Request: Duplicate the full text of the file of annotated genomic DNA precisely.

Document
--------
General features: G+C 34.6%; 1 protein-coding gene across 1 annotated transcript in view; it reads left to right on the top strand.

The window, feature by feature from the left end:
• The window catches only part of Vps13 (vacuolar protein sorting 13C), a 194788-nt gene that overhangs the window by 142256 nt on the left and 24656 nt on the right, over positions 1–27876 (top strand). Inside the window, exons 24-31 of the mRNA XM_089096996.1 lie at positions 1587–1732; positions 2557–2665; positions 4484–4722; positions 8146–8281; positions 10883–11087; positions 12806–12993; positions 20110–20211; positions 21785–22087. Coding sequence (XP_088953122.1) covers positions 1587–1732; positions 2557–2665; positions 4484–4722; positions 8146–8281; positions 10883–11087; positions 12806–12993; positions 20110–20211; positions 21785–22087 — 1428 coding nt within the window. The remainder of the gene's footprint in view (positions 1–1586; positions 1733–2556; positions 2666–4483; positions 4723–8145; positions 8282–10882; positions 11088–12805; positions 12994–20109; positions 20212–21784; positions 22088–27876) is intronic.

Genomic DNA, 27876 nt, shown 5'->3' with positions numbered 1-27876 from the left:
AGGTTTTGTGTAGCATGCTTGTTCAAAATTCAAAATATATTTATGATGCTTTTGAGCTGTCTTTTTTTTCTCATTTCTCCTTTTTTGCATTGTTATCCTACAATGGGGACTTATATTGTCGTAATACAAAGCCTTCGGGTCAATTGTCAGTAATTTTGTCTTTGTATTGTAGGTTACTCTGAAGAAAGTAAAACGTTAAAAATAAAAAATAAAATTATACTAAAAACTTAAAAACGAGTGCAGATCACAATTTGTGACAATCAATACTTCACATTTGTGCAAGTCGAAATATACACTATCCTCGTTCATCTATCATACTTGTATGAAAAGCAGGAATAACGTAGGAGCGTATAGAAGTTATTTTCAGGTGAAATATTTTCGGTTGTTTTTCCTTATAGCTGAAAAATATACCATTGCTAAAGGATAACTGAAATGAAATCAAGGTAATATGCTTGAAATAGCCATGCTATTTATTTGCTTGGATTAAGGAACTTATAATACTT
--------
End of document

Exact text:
General features: G+C 34.6%; 1 protein-coding gene across 1 annotated transcript in view; it reads left to right on the top strand.

The window, feature by feature from the left end:
• The window catches only part of Vps13 (vacuolar protein sorting 13C), a 194788-nt gene that overhangs the window by 142256 nt on the left and 24656 nt on the right, over positions 1–27876 (top strand). Inside the window, exons 24-31 of the mRNA XM_089096996.1 lie at positions 1587–1732; positions 2557–2665; positions 4484–4722; positions 8146–8281; positions 10883–11087; positions 12806–12993; positions 20110–20211; positions 21785–22087. Coding sequence (XP_088953122.1) covers positions 1587–1732; positions 2557–2665; positions 4484–4722; positions 8146–8281; positions 10883–11087; positions 12806–12993; positions 20110–20211; positions 21785–22087 — 1428 coding nt within the window. The remainder of the gene's footprint in view (positions 1–1586; positions 1733–2556; positions 2666–4483; positions 4723–8145; positions 8282–10882; positions 11088–12805; positions 12994–20109; positions 20212–21784; positions 22088–27876) is intronic.

Genomic DNA, 27876 nt, shown 5'->3' with positions numbered 1-27876 from the left:
AGGTTTTGTGTAGCATGCTTGTTCAAAATTCAAAATATATTTATGATGCTTTTGAGCTGTCTTTTTTTTCTCATTTCTCCTTTTTTGCATTGTTATCCTACAATGGGGACTTATATTGTCGTAATACAAAGCCTTCGGGTCAATTGTCAGTAATTTTGTCTTTGTATTGTAGGTTACTCTGAAGAAAGTAAAACGTTAAAAATAAAAAATAAAATTATACTAAAAACTTAAAAACGAGTGCAGATCACAATTTGTGACAATCAATACTTCACATTTGTGCAAGTCGAAATATACACTATCCTCGTTCATCTATCATACTTGTATGAAAAGCAGGAATAACGTAGGAGCGTATAGAAGTTATTTTCAGGTGAAATATTTTCGGTTGTTTTTCCTTATAGCTGAAAAATATACCATTGCTAAAGGATAACTGAAATGAAATCAAGGTAATATGCTTGAAATAGCCATGCTATTTATTTGCTTGGATTAAGGAACTTATAATACTT